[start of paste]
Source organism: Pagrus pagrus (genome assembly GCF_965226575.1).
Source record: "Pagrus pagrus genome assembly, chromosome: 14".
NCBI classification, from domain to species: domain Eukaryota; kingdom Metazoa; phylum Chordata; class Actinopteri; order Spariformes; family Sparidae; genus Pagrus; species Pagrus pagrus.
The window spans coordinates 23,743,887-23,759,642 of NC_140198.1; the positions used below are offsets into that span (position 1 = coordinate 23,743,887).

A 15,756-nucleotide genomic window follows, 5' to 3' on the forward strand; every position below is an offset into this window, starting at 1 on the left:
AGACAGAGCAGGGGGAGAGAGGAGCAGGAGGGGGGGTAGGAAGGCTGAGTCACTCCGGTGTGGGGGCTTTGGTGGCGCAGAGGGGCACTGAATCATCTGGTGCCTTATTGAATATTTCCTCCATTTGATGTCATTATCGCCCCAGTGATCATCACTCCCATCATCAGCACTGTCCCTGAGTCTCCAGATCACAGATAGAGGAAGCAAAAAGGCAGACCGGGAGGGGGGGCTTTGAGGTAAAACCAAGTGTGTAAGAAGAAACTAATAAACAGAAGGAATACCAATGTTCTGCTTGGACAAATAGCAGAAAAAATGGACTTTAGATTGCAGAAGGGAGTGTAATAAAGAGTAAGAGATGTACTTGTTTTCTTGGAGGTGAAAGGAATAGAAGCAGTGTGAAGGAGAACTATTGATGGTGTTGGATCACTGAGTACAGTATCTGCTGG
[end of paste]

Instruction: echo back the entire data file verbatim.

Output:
Source organism: Pagrus pagrus (genome assembly GCF_965226575.1).
Source record: "Pagrus pagrus genome assembly, chromosome: 14".
NCBI classification, from domain to species: domain Eukaryota; kingdom Metazoa; phylum Chordata; class Actinopteri; order Spariformes; family Sparidae; genus Pagrus; species Pagrus pagrus.
The window spans coordinates 23,743,887-23,759,642 of NC_140198.1; the positions used below are offsets into that span (position 1 = coordinate 23,743,887).

A 15,756-nucleotide genomic window follows, 5' to 3' on the forward strand; every position below is an offset into this window, starting at 1 on the left:
AGACAGAGCAGGGGGAGAGAGGAGCAGGAGGGGGGGTAGGAAGGCTGAGTCACTCCGGTGTGGGGGCTTTGGTGGCGCAGAGGGGCACTGAATCATCTGGTGCCTTATTGAATATTTCCTCCATTTGATGTCATTATCGCCCCAGTGATCATCACTCCCATCATCAGCACTGTCCCTGAGTCTCCAGATCACAGATAGAGGAAGCAAAAAGGCAGACCGGGAGGGGGGGCTTTGAGGTAAAACCAAGTGTGTAAGAAGAAACTAATAAACAGAAGGAATACCAATGTTCTGCTTGGACAAATAGCAGAAAAAATGGACTTTAGATTGCAGAAGGGAGTGTAATAAAGAGTAAGAGATGTACTTGTTTTCTTGGAGGTGAAAGGAATAGAAGCAGTGTGAAGGAGAACTATTGATGGTGTTGGATCACTGAGTACAGTATCTGCTGG